posted by verstegan at 7:26 AM on March 11, 2005


Hey, I didn't know that people were banned from MeFi? What gives?

I just thought that maybe god smote them down or something.
posted by mooncrow at 8:00 AM on March 11, 2005


verstegan: If memory serves me, I didn't do that much christian-bashing on either MoFi or Viewropa. You found a couple of examples, certainly. There may well be a couple more, I wouldn't deny it. Sorry you found what I did do to be tiresome. What can I say? Anti-religious activity is a very important part of my life, but it's certainly not the only one and I think you know I found a number of other "songs to sing" in my short time at MoFi. Pity they gonged me before I got to the first chorus, but hey, so it goes.

Apologies for allowing myself to be briefly derailed. Let's get back to the topic of the thread, shall we? Who will pray for Tooting Bec?
posted by Decani at 9:16 AM on March 11, 2005


Decani: We could use more irreligious thinkers and shakers here, so welcome to the flock ;)
posted by baphomet at 10:09 AM on March 11, 2005


The American's are building a Prayer Shield as well. This one seems less expensive and equally effective.
posted by srboisvert at 11:17 AM on March 11, 2005


I'm really tired of the view that equates science with a religion, and thus, "just another worldview". It's not - science is a method for understanding, it's a process, a way of understanding things, for making progress and making sense of the universe around us. Above all, science is most definitively not a "big book of facts", immutable and never-changing. The scientific method makes predictions, and tests them. It is empirical, and, best of all, scientific theories and experiments work and give the same results no matter whether the participant believes in them or not. A result that does not correspond with a prediction does not threaten to destroy science, it extends it. The ultimate arbiter of truth in science is nature; the ultimate goal of science is to understand all of nature's truth. It is not necessary to ascribe a motivation to nature to understand it, to posit intentionality, or to believe that man is somehow "chosen" or "special" in any cosmic sense.

Faith is the polar opposite of science - it requires suspension of disbelief and critical enquiry, it abhors empirical evidence, does not predict results, let alone allow them to be reproduced, and, cannot admit of inconvenient facts that contradict its orthodoxy. Furthermore, it is structurally incapable of admitting its own inconsistencies, logical fallacies, and contradictions, for anything that is not covered in the ancient texts that form the core of belief for the people of the book is pronounced to be "the will of God" and thus beyond man's feeble understanding. It is thus a Hermetic body of knowledge that requires that its adherents simply swallow it whole - it cannot be tested empirically, and, above all, requires that its adherents simply buy into its tenets, no matter how wacky or untestable they may be, no questions asked.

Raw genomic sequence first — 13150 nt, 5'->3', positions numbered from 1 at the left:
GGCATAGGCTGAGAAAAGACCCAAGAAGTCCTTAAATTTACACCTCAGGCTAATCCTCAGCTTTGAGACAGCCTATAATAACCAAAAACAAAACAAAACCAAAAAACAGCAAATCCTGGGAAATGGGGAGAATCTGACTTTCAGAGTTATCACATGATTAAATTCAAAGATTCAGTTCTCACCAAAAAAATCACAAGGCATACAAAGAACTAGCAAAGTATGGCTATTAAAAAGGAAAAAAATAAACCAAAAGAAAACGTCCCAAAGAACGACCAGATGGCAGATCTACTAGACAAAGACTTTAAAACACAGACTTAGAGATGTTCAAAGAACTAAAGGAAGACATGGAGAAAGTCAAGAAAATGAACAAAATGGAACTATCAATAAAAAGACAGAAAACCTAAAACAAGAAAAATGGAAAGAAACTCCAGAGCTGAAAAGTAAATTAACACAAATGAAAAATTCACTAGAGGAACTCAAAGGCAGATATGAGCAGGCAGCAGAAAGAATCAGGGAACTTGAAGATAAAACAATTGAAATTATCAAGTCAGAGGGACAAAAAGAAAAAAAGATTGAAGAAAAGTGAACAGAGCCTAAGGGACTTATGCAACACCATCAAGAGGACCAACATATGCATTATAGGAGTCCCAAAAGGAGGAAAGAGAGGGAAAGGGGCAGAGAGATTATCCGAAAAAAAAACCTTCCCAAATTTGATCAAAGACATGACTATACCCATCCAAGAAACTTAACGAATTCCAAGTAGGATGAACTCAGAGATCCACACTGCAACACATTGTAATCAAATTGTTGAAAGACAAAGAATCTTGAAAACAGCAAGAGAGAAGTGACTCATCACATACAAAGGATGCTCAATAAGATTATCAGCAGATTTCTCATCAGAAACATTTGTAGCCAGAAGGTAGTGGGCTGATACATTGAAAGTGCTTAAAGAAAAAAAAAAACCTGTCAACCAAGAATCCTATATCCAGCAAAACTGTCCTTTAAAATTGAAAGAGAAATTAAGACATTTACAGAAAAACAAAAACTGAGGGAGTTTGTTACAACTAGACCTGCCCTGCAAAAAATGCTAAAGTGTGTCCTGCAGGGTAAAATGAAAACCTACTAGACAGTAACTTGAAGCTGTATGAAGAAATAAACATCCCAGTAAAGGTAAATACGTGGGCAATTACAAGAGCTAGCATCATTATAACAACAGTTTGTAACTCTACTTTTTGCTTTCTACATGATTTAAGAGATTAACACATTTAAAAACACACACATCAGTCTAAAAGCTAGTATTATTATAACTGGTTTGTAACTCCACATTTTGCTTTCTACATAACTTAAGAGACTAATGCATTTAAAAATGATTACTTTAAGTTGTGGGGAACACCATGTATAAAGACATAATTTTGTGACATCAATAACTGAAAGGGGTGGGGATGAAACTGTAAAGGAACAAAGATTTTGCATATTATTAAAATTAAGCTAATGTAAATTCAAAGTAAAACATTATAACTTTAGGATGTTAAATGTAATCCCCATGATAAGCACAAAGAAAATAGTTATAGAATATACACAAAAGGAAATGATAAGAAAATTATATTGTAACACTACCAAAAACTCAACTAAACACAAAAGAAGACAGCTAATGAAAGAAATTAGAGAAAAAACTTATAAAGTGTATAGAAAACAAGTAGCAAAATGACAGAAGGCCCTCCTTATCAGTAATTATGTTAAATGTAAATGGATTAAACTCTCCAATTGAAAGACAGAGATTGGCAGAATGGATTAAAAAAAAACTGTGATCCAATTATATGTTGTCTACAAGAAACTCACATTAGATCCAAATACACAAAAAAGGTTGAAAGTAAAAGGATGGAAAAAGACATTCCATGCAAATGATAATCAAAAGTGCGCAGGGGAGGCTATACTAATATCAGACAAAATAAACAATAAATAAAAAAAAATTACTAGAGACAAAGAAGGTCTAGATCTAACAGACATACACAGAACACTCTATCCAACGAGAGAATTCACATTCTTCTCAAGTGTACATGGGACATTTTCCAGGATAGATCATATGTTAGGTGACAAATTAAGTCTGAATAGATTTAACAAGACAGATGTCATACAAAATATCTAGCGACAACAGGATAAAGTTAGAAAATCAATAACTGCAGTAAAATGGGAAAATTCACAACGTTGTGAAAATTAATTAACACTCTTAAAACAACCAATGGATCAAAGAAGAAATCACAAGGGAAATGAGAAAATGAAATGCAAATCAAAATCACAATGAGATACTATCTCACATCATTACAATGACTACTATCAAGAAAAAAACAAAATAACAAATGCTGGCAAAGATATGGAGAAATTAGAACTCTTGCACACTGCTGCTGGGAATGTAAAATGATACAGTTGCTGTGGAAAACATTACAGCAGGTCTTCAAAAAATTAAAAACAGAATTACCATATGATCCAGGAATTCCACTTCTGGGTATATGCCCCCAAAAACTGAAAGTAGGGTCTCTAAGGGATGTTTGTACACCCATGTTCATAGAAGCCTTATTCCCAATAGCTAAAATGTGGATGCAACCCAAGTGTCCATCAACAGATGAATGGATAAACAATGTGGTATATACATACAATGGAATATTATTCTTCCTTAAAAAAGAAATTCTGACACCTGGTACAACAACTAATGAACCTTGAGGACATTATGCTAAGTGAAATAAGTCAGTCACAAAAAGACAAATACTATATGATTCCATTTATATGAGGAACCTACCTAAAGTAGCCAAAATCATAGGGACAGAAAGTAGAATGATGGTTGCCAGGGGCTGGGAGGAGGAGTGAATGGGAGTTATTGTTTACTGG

Show me someone on board an airplane who says that science is no more valid a "belief system" than religion, and I'll show you a hypocrite. Faith in an invisible superhero in the sky never kept an aircraft in the air, but the scientific principles discovered by Bernoulli, Coanda, Cockerell - and testable by you and me - do so every day. And get this - they would do so even if these guys hadn't discovered them - but it still wouldn't be the work of an invisible superhero in the sky.

As for it being uncouth to mock religious belief in a public forum, I think it's the lack of skeptical challenges to religious claptrap and the patently ridiculous notion that all belief systems are equally valid that has gotten us into the ridiculous situation of having to fight a rearguard action to keep "intelligent design" out of the classroom. Believe in whatever fantasy or myth you want to in your spare time, indoctrinate your own kids in the evils of skeptical enquiry and godless science if you must, but please, when it comes to trying to raise the next generation of rational thinkers, keep your superstitious nonsense at home.

As for a mature discussion of the concept of a prayer shield ... I'm sorry, I'm not sure I see what there is to discuss. Perhaps we could discuss the equally valid concept of a fairy shield or a little green aliens shield or perhaps just a plain old "happy thoughts" shield?
posted by kcds at 3:14 PM on March 11, 2005


Wow, kcds. That was really well thought out, intelligent, and coherent, three adjectives not usually used to describe comments on the internet. Thank you for your contribution.
posted by Arch Stanton at 3:56 PM on March 11, 2005


kcds: eloquent, incisive and true.

Your second paragraph should be tattooed on the forehead of any person who ever advances the fatuous notion that science and religion are "just different worldviews", or any similar variant of such woolly-minded nonsense.

I'm joking, of course.

It should be branded on their arse.
posted by Decani at 4:22 PM on March 11, 2005